17 year old Lamonte McIntyre was wrongfully imprisoned for a 1994 double murder. Attorney Cheryl Pilate is fighting to exonerate Lamonte with the help of Centurion Ministries, a national innocence project that fights to free the wrongfully convicted.
At trial, there was no gun, no motive, no evidence that McIntyre knew the victims. No fingerprints from the shotgun shell casings left at the scene. No blood-spattered shoes, socks, pants or shirt. No physical evidence of any kind linking McIntyre to the crime.
There were two eyewitnesses to the murder. Ruby Mitchell told police she thought it was “Lamonte something” – who would come by to talk to her niece. This led the police to Lamonte Mcintyre, however he was not the person she was referring to. When Mitchell informed the prosecutor, he threatened to have her children taken away.
The other witness Niko Quinn has now signed an affidavit stating that McIntyre was not the killer.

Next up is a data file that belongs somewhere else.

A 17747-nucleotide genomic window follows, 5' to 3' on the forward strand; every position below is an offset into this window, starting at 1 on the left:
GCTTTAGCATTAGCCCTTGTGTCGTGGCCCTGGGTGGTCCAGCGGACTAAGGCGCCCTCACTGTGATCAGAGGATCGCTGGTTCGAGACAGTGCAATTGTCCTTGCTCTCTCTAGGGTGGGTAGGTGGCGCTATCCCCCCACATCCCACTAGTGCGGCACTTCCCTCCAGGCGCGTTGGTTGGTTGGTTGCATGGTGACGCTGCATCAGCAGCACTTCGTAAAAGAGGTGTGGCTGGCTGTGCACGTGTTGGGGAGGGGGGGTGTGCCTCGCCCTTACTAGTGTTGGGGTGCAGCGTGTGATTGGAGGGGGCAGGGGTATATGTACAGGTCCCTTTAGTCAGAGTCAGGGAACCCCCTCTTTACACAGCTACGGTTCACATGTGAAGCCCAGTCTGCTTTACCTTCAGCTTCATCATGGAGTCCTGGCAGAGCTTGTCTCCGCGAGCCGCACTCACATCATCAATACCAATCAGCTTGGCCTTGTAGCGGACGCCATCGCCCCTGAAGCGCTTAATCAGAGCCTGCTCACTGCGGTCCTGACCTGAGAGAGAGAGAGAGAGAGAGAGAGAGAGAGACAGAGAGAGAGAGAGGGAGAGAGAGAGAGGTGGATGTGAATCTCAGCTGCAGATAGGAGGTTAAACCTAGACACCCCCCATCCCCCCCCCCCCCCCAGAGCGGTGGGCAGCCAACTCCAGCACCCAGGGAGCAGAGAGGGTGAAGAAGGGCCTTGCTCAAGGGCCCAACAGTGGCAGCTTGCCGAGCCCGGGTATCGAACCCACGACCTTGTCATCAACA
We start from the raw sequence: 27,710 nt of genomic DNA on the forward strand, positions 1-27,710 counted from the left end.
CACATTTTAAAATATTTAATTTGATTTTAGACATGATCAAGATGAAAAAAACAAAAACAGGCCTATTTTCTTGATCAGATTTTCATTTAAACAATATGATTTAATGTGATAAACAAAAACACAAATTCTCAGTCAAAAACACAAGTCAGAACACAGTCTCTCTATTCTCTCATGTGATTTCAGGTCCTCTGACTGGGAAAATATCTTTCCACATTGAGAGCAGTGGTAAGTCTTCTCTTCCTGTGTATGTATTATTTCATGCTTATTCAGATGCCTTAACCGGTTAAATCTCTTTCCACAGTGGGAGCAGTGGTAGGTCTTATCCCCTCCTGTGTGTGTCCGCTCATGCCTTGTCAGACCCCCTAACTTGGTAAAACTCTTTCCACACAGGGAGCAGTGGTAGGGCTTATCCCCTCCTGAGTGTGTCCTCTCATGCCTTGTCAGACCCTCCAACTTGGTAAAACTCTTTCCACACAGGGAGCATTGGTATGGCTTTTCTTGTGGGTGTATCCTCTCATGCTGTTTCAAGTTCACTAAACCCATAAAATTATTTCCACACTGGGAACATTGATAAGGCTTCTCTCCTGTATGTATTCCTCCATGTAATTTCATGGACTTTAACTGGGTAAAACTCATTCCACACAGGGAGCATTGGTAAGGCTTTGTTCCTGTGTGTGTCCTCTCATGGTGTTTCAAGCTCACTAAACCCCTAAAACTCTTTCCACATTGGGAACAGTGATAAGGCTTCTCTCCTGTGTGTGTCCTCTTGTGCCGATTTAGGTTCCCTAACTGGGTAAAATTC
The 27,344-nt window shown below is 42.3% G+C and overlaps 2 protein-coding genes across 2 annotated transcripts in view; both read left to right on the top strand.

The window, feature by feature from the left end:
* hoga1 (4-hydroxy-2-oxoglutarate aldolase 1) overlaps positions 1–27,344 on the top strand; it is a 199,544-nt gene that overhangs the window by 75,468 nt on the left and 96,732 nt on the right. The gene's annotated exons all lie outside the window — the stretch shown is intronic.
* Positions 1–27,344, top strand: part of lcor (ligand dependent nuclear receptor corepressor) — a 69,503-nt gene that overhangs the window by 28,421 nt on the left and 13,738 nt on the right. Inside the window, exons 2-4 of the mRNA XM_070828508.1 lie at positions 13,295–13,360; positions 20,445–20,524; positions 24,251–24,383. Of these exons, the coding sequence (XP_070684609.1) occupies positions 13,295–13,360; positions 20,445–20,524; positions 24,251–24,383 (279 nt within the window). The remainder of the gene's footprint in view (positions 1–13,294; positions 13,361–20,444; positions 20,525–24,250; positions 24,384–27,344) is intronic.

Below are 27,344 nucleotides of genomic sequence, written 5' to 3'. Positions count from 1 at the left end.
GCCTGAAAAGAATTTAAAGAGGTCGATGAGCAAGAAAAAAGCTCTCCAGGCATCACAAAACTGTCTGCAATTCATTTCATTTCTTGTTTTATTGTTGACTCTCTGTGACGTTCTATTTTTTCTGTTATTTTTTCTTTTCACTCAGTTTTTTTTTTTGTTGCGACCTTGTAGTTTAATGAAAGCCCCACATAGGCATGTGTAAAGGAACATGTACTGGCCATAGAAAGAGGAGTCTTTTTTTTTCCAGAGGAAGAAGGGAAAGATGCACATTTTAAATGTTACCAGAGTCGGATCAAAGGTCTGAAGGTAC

Pilate, in her recently filed motion, maintains that lead detective Golubski manipulated facts and witnesses leading to the false identification of McIntyre. She maintains that throughout the investigation and trial, two chief players — the lead detective and an assistant Wyandotte County prosecutor — not only “failed to seek the truth” but also “consistently subverted and concealed the truth — manufacturing evidence and presenting testimony that they knew to be false.”
More than 15 affidavits — from criminals and their cronies to police — point to the detective, Roger Golubski, who retired as a captain in 2010 after 35 years on the force. Using terms like “crooked” and “dirty,” the sworn statements speak of a detective who preyed on black women, some of them prostitutes, using his access to illegal drugs and the power of his badge.
Full Article and Video Here Oct 25, 2016